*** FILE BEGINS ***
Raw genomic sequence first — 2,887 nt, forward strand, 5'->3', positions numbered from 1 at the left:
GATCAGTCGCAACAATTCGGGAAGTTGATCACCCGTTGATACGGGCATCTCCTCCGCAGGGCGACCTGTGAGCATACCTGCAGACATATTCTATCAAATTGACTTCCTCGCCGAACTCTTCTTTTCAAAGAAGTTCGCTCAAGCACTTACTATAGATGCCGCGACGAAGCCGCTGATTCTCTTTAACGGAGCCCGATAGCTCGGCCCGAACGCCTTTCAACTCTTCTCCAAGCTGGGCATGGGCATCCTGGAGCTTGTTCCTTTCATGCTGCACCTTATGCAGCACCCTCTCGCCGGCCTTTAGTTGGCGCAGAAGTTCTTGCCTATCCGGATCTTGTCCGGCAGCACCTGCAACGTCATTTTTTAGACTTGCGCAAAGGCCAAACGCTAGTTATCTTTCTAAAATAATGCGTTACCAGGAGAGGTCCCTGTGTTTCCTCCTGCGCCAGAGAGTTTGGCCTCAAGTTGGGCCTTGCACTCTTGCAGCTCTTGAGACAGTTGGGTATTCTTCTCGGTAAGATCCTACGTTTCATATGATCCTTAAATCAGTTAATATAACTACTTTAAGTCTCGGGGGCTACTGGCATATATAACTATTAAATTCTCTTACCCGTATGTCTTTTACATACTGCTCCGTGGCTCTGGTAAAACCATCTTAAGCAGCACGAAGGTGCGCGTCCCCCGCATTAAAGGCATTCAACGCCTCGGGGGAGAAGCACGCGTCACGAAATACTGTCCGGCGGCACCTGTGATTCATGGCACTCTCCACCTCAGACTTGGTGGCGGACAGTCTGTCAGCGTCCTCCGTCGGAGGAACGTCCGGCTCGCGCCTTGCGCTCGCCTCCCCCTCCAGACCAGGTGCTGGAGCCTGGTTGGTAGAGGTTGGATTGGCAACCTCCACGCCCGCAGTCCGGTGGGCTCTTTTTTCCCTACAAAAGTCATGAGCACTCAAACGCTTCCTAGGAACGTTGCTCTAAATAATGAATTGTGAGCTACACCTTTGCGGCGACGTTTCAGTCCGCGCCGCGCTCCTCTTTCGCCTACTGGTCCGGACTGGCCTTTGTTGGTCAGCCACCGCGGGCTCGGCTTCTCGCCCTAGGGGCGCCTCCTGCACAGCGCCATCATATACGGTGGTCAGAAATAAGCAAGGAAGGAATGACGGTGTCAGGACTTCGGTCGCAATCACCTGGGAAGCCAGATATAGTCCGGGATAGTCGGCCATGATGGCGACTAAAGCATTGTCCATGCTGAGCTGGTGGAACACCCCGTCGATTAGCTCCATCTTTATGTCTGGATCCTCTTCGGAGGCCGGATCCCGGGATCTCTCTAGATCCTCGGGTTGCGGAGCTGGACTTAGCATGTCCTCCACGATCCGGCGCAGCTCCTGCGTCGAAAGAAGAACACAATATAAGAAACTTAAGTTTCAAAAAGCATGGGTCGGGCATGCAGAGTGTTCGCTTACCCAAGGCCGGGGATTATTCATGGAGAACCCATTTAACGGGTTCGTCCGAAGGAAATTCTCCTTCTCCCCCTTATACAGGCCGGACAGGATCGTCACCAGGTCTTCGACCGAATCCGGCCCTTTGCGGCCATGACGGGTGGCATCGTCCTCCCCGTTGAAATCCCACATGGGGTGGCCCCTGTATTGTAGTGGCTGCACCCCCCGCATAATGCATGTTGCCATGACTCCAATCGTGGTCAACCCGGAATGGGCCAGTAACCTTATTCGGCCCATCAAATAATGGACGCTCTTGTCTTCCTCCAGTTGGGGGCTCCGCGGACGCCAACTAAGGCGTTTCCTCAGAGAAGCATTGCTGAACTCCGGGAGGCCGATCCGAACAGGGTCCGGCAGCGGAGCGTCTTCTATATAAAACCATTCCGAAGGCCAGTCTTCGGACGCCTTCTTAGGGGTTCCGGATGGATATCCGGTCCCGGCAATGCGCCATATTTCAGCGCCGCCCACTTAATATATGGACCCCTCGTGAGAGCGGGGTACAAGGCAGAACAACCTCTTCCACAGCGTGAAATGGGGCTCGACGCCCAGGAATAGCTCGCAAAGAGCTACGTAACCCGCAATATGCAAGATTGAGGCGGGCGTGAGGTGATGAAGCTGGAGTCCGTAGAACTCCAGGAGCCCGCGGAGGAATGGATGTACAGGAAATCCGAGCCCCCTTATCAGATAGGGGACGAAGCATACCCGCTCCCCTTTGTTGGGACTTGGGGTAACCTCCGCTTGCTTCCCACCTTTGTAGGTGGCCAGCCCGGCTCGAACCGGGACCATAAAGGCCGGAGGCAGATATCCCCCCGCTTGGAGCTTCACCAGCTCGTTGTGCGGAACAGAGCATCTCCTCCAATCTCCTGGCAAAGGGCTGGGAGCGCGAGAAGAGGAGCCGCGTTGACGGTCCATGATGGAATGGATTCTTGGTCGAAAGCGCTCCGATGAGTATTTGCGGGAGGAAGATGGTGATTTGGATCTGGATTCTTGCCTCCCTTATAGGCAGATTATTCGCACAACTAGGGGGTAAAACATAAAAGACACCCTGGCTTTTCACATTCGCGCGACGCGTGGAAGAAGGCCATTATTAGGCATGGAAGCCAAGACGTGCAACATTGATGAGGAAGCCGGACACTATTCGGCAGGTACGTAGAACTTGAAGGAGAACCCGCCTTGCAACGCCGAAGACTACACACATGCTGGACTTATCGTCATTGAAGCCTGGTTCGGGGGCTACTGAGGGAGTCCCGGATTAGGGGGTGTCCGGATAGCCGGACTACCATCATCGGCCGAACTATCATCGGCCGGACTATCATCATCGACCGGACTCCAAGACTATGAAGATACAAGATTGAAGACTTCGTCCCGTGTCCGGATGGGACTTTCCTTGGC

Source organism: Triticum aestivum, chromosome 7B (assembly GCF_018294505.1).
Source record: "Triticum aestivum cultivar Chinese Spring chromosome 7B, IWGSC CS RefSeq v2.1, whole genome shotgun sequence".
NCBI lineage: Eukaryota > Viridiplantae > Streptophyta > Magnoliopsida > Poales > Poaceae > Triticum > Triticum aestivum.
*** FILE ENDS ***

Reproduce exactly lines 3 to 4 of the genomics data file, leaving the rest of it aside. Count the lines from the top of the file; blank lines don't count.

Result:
Source organism: Triticum aestivum, chromosome 7B (assembly GCF_018294505.1).
Source record: "Triticum aestivum cultivar Chinese Spring chromosome 7B, IWGSC CS RefSeq v2.1, whole genome shotgun sequence".